Self-help strategies show similar limitations. Although both laudable and necessary, they too often ignore the fact that without a stable community, a well-educated population, an adequate infrastructure and an informed and employed market, neither new nor well-established companies will be willing to base themselves in the inner city and still compete in the international marketplace. Moreover, such approaches can and have become thinly veiled excuses for cutting back on social programs, which are anathema to a conservative agenda.
In theory, community organizing provides a way to merge various strategies for neighborhood empowerment. Organizing begins with the premise that (1) the problems facing inner-city communities do not result from a lack of effective solutions, but from a lack of power to implement these solutions; (2) that the only way for communities to build long-term power is by organizing people and money around a common vision; and (3) that a viable organization can only be achieved if a broadly based indigenous leadership — and not one or two charismatic leaders — can knit together the diverse interests of their local institutions.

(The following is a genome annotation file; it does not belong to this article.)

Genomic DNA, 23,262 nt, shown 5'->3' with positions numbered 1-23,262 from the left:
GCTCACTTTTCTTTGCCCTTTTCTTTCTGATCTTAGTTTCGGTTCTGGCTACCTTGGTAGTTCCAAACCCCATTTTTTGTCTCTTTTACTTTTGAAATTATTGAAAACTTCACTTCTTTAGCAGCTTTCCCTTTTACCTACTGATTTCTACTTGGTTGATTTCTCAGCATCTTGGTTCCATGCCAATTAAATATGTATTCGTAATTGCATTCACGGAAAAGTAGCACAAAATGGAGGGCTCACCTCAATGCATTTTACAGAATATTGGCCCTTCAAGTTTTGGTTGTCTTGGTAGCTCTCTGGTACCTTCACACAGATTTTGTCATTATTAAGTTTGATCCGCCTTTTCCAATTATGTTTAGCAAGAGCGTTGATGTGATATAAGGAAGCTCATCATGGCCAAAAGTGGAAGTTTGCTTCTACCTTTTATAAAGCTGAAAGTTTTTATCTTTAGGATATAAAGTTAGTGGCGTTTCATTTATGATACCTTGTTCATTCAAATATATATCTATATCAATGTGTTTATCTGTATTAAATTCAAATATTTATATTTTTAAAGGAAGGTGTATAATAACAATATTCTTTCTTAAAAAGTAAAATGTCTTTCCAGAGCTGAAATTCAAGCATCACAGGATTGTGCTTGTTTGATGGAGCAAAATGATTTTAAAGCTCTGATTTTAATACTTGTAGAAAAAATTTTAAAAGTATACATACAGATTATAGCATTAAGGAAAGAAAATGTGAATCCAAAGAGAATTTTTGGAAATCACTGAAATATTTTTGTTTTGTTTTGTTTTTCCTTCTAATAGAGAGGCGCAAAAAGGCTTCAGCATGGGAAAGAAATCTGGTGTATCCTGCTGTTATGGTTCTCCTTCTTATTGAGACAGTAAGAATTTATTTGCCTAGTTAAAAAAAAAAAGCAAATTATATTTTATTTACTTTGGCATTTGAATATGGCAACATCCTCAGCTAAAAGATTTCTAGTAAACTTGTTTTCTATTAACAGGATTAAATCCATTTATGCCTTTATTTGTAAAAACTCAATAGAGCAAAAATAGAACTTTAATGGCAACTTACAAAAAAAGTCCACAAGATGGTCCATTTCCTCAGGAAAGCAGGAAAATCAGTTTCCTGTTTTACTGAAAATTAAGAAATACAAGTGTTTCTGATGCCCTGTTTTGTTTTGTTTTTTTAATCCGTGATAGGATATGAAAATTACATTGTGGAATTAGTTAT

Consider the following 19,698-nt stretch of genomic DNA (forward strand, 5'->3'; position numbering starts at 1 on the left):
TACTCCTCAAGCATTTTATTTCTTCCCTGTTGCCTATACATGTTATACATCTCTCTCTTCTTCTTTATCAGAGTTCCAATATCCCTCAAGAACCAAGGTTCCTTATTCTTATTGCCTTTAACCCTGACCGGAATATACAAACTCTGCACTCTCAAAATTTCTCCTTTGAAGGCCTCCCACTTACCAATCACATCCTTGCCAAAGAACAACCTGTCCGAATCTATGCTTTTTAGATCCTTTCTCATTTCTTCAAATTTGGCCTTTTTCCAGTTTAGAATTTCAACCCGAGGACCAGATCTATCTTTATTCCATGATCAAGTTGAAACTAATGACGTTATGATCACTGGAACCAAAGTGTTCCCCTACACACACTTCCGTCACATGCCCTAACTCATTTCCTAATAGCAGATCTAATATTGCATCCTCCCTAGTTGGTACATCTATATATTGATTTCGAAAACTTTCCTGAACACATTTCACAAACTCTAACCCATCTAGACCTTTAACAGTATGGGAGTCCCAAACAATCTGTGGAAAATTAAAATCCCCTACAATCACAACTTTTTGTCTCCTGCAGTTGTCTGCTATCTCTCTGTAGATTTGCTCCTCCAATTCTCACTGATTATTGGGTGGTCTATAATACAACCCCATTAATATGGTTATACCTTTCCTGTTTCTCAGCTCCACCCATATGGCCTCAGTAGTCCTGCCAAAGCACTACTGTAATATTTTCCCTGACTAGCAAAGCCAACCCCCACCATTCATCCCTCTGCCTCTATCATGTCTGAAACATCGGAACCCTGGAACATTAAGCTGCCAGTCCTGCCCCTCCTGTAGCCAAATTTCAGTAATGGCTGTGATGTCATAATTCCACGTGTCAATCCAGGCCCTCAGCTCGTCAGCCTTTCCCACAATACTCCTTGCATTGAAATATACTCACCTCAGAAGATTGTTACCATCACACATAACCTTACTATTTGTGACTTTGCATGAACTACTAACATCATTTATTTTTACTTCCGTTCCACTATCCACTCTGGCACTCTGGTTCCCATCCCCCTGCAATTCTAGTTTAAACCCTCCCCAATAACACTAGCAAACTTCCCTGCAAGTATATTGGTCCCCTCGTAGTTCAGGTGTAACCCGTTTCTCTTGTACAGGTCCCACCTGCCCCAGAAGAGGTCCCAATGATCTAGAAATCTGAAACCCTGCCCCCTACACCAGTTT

This means bringing together churches, block clubs, parent groups and any other institutions in a given community to pay dues, hire organizers, conduct research, develop leadership, hold rallies and education campaigns, and begin drawing up plans on a whole range of issues — jobs, education, crime, etc. Once such a vehicle is formed, it holds the power to make politicians, agencies and corporations more responsive to community needs. Equally important, it enables people to break their crippling isolation from each other, to reshape their mutual values and expectations and rediscover the possibilities of acting collaboratively — the prerequisites of any successful self-help initiative.
By using this approach, the Developing Communities Project and other organizations in Chicago’s inner city have achieved some impressive results. Schools have been made more accountable-Job training programs have been established; housing has been renovated and built; city services have been provided; parks have been refurbished; and crime and drug problems have been curtailed. Additionally, plain folk have been able to access the levers of power, and a sophisticated pool of local civic leadership has been developed.